Brain Education

Observer-Reporter: Motorcycle helmets make sense, save lives

With the informal arrival of summer this weekend, you’re bound to see more and more people out on our streets and highways on motorcycles, revving up their engines and blasting off with the strains of the Steppenwolf oldie “Born to be Wild” ricocheting through their heads. Too many of those heads, unfortunately, will be unprotected. […]

Youth Health: 3D films may delay brain aging

Movie goers are up for some good news, watching 3D movies actually exercise the brain and improve short -term functioning at the same rate as brain-training tests. Thus, it promotes brain function and delays brain aging, study claims. According to a study led by neuroscientists from Goldsmiths University, people who have been watching 3D movies […]

Dementia Daily: Socialising for better brain health

Professor Henry Brodaty and Professor Perminder Sachdev, co-directors, centre for healthy brain ageing (CHeBA) give some tips about socialising for better brain health. People who have more social contacts are less likely to develop dementia and will generally be affected by Alzheimer’s disease about a decade later than their less-social peers. This could just be reverse […]

CNN: ‘I’m bad with names’ is a real thing

There is a very simple reason why it’s so easy for the names of new acquaintances to slip right out of your head within moments of being introduced: Names are kind of meaningless. Memory experts say that the more pathways back to a memory you have, the easier it becomes to retrieve that memory, and […]

Brain Blogger: Dissociation and psychosis

Dissociation represents a condition of disconnection from events and states that are usually integrated. These include many conditions of consciousness, such as memory, identity and perception. Derealization comprises a state in which the world and the environment “feel” unreal to the individual residing in this state. Both depersonalization and derealization are aspects of dissociation represented by […]

Bristol Herald Courier: A heads-up call for cyclists

Do you need to wear a bike helmet? You wouldn’t think that would still be a controversial question, but it is, according to Consumer Reports, which works to improve the lives of consumers by driving marketplace change. The anti-helmet contingent offers arguments such as: “Forcing people to wear helmets makes cycling seem dangerous,” and “It […]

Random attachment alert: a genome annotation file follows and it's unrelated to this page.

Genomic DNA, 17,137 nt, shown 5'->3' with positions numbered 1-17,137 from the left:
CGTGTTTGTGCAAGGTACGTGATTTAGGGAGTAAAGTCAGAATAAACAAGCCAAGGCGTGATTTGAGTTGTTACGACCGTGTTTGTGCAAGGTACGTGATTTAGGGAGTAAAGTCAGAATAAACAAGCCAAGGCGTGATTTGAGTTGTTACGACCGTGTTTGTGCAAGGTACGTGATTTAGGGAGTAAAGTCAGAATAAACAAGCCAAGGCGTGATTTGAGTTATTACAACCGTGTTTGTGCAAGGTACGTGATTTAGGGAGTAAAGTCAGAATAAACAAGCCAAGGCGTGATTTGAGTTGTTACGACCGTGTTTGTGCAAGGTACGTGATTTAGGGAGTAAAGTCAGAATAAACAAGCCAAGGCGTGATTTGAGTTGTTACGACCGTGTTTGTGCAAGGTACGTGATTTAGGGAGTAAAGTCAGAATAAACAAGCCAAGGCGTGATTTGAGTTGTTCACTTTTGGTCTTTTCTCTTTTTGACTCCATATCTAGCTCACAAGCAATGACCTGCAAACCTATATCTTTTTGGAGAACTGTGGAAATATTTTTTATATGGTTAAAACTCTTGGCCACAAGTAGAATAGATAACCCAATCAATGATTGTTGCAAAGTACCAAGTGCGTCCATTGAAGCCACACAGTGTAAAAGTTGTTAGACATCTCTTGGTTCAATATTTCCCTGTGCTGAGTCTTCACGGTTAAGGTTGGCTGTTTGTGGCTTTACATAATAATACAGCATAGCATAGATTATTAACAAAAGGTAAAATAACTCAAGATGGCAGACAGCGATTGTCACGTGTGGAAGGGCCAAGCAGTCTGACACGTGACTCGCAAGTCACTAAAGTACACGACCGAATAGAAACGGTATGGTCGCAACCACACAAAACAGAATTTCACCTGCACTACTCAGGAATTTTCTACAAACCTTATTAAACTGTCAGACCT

Brainerd Daily Dispatch: HealthWatch: Concussion: The sprained ankle of the brain

When you sprain an ankle you have some immediate pain and swelling. When you suffer a concussion you have similar swelling, which impacts performance. The swelling of the ankle is nature’s way of getting you to rest the injury so it can recover and reduce the chance of reinjury or a worse injury. (May 20, […]

Oncology Nurse Advisor: Chemobrain is a real cognitive effect

Dubbed chemo brain, the negative cognitive effects of the cancer treatment have long been suspected, but the study is the first to explain why patients have difficulty paying attention. Breast cancer survivors were asked to complete a set of tasks while researchers in the Departments of Psychology and Physical Therapy at the University of British Columbia in […]

The Atlantic: When the brain can’t make its own maps

Sharon Roseman, 68, has a grinning, pink lobster outside her home in Highlands Ranch, Colorado. She calls him Louie, and when she comes home, the lobster’s gaudy presence is the only thing that lets her know for sure that she’s made it to the right house.  Locating what should be a familiar landmark isn’t just […]

New York Times: Is it ordinary memory loss or Alzheimer’s disease?

Fears about memory issues, commonplace among those of us who often misplace our cellphones and mix up the names of our children, are likely to skyrocket as baby boomers move into their 70s, 80s and beyond. Many may be unwilling to wait to have their memories tested until symptoms develop that could herald encroaching dementia […]